If you remember a year ago our elder daughter was married in Scotland near to our cottage on the Castle Kennedy estate where her granddad was once head gardener.  We had a lovely sunny day then and it stayed fine for us today –

Castle Kennedy Gardens

see more pictures here.

I cannot believe it is a year since we were celebrating their marriage and putting on such a big event – at least todays event was more manageable once we had all the family in one place!

We eventually found each other in the Lion car park (thank goodness for mobiles – though I mistakenly rang my sister-in-laws number instead of my brothers – she is in Spain – costly mistake!) and headed for the picnic area taking up 3 picnic tables to have our lunch.  Of course isn’t it always the case that everyone else’s picnic always looks inviting!  My brother had taken a full Sunday lunch for himself (not a roast but an individual Quiche with new potatoes and salad) his cool bag was larger than anyones!

 

We had all the trimmings as one should for a little girls 3rd birthday with a wild life theme – a pretty flamingo dress, raspberry jelly, a jungle table-cloth, animal paper hats, animal paper plates,

pink flamingo straws,

a monkey and

a monkey chocolate cake with 3 candles.

Given the windy conditions it is a miracle we ever got them alight!

With my family it is difficult snapping a photo of us all together at one time so as usual some of us are missing on this photo and so are the paper hats that everyone was made to wear!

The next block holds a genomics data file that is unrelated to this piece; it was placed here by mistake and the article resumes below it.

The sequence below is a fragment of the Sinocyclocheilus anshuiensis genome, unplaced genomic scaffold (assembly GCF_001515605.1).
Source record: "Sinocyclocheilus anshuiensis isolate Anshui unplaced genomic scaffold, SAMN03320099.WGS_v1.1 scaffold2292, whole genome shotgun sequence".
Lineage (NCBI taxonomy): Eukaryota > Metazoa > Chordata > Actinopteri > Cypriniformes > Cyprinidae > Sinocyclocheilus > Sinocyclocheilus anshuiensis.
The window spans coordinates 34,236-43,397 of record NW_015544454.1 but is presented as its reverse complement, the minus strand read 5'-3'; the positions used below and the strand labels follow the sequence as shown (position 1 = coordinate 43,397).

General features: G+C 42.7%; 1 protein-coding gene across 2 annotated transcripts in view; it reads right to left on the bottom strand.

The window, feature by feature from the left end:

After lunch we followed the trail around the park to see the Leemar…

Tigers…

and my favourites – the Giraffes…

 

 

Finally a much needed cup of tea in the Masai cafe to revive our feet and a final wave goodbye to the animals.

And all too soon the end of a perfect day (isn’t life just so exciting when you are only 3!) – after a quick head count to make sure that no-one had been left behind or eaten by a wild animal and a few Polaroid selfie shots with all the family this time – elder daughter and partner then drove off into the sunset to spend their anniversary night in a more romantic setting of a hotel in the dales – needless to say the family will not be joining them – though I did suggest it LOL!

 

home for a rest…

Back home from our two-week holiday and break in Scotland at the cottage – you may have noticed my absence.  The weather in our part of Scotland (the South West corner) has been absolutely glorious – so many hot sunny days and blue skies – who needs to go abroad!